The Best Things to Do in Tinos, Greece

Tinos, with its whitewashed architecture, is the spiritual home of Greece
Tinos, with its whitewashed architecture, is the spiritual home of Greece | © Arthur Greenberg / Alamy Stock Photo
Photo of Rebecca Speare-Cole
30 September 2021

The enchanting Cycladic island of Tinos is the spiritual heart of Greece. Waves of worshippers pour off ferries into the main town of Hora every year, making their way past buzzing restaurants and souvenir shops to the majestic Greek Orthodox Church of the Annunciation. Outside town, you can spend days sunbathing on tranquil beaches, sampling fresh local produce and exploring the island’s many charming villages.

Ursuline Convent

Museum, Historical Landmark
Map View

A cluster of whitewashed buildings in the hillside village of Loutra, just north of Hora, is home to the Ursuline Convent. Since it was founded in 1862, this sprawling institution has evolved from an orphanage into a university and a prestigious school for young girls. Today, it’s a museum where you can explore the old dormitories, classrooms, C20th furniture, sewing tools, paintings and photographs. After wandering through the impressive complex, stop by the chapel to gaze up at the pale-blue arches of the chapel.

Agios Sostis Beach

Natural Feature
Map View

Agios Sostis Beach, on the southern tip of Tinos, is buzzing with cosmopolitan restaurants, beach bars, deck chairs and umbrellas. This stretch of soft white sand is an idyllic spot for a big beach day. You can sizzle under the sun, before cooling down in the crystalline waters and grabbing a fruity cocktail. Views of a nearby ancient church add to the postcard-perfect Greek setting, while a picturesque pier offers a great launchpad for practising your diving skills.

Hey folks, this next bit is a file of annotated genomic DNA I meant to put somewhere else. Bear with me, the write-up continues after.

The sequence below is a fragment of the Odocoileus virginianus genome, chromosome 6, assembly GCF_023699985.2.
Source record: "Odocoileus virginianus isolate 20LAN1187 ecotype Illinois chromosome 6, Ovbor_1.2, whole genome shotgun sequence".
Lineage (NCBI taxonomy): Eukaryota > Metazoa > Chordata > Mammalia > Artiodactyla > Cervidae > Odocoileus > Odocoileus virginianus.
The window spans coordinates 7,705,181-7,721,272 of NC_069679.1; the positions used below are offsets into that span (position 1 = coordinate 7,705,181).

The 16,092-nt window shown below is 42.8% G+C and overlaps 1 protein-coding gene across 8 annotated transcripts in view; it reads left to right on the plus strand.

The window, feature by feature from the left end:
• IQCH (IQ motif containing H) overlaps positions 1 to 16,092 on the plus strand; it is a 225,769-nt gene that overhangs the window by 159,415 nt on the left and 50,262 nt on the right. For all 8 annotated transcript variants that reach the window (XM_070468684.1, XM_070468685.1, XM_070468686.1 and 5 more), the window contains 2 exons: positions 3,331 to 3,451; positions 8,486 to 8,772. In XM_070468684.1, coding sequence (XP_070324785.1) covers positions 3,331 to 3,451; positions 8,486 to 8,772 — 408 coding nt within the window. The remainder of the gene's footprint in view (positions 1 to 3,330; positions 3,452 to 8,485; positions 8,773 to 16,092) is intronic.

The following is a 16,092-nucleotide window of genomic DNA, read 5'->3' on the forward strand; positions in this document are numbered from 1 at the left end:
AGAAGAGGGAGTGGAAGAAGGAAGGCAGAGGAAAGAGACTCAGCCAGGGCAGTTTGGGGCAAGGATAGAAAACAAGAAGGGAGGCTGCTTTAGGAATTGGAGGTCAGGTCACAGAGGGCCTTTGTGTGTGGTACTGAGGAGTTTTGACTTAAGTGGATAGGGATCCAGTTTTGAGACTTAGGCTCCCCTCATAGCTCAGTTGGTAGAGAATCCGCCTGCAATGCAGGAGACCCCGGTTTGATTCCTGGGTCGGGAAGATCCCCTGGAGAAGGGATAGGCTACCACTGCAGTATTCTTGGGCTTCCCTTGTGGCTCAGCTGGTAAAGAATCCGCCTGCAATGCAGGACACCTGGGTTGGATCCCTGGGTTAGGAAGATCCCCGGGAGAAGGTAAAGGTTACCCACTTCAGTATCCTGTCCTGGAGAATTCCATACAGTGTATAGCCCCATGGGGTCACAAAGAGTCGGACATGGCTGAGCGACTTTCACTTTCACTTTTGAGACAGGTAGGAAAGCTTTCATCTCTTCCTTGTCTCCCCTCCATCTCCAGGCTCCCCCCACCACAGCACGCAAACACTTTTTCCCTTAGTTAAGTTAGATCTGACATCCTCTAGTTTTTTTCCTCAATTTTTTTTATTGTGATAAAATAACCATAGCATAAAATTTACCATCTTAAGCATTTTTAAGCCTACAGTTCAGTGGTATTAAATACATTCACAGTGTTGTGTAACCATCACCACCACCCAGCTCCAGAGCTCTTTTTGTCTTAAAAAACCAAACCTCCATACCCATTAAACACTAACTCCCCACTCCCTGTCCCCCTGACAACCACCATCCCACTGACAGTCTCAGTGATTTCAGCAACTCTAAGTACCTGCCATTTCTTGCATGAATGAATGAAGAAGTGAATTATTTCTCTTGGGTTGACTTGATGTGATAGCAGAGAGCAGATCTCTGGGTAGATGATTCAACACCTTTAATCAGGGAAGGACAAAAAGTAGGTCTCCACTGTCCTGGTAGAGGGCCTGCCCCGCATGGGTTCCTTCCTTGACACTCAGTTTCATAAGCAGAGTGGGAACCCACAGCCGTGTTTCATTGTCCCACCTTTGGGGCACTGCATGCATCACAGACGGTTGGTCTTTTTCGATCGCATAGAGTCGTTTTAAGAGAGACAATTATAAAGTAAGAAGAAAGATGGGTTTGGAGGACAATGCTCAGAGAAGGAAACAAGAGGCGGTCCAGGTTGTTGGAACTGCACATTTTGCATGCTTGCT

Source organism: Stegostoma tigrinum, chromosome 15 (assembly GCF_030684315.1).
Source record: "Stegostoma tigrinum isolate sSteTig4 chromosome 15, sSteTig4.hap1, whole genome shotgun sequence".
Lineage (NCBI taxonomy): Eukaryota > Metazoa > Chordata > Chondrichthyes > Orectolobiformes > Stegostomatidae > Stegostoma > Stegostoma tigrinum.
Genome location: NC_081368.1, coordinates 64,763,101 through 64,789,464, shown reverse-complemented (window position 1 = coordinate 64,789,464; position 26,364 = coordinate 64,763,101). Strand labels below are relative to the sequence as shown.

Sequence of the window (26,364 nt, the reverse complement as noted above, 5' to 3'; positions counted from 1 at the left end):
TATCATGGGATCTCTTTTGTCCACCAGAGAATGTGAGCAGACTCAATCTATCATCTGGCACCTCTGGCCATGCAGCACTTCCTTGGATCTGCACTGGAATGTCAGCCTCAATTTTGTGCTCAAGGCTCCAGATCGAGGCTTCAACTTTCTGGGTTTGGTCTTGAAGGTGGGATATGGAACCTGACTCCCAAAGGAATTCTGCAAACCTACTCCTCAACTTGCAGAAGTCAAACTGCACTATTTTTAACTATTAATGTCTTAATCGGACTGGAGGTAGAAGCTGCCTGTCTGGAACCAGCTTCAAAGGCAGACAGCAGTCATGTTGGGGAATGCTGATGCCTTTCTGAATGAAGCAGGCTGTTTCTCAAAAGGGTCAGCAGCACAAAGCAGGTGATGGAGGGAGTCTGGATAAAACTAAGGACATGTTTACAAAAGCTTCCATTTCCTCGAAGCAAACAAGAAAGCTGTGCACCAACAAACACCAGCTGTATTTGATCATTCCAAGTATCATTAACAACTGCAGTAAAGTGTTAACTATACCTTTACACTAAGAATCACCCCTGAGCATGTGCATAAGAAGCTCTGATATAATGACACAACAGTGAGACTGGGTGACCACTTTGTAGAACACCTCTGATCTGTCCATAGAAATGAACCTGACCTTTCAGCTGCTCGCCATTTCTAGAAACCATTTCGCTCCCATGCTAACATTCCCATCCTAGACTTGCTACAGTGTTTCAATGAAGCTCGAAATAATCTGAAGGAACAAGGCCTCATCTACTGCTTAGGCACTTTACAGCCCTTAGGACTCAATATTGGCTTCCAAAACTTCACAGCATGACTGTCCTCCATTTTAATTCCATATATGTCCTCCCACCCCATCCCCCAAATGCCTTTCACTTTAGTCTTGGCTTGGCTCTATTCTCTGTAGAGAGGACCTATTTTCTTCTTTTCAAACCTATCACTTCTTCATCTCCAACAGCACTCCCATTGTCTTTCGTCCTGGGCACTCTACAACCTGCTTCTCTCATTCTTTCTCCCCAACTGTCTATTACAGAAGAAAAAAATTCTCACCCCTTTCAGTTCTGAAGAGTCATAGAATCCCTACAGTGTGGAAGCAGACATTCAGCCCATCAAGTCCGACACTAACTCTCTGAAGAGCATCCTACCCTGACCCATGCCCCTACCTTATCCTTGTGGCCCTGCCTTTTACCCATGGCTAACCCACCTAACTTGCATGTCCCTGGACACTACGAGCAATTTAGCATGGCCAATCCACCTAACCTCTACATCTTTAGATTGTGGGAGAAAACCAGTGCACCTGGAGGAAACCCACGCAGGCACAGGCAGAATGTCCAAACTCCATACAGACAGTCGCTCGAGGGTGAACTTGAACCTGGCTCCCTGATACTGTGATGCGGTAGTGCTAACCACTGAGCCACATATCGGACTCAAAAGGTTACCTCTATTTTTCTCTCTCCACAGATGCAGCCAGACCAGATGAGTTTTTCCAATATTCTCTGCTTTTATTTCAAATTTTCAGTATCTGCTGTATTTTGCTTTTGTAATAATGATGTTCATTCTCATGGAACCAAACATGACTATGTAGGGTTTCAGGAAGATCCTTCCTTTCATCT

Agios Petros Beach

Natural Feature
Map View

Taking a bumpy dirt road, near the village of Kardiani, will get you to the wilderness of Agios Petros Beach – a haven of fine sand and shallow waters. Most strikingly, the 16th-century church of Agios Petros hangs on a large rock that stretches into the sea and divides the beach into two. There’s no natural shade and the cove can be exposed to northern winds, so come prepared to weather this wild, secluded setting.

Tinos Port

Architectural Landmark
Map View

Tinos Port (or Hora) is the island’s capital, perched on the waterfront in the southwest of the island. The town is a warren of narrow lanes, peppered with shops, galleries, bars and cafes, leading towards the town’s centrepiece: the Church of the Annunciation. You’ll join a sea of pilgrims and pedestrians, as you explore the busy walkways where stalls sell traditional Tinos sweets made from mastic and almonds.

Panagia Evangelistria Tinos

Building, Church
Map View
Tinos Church of Panagia Evangelistria, Tinos Town, Tinos Island, Cyclades, Greece
© AegeanPhoto / Alamy Stock Photo
The Panagia Evangelistria, the Church of the Annunciation or the Church of Panagia Megalochari are all names for this landmark, which is one of the most important pilgrimage sites in all of Greece. Pilgrims line its red carpet that stretches from the waterfront to the top of the slope, where the white marble building sits. As you walk inside, you’ll be struck by the solemn, quiet ambiance and ornate decor in shades of blue, gold and silver.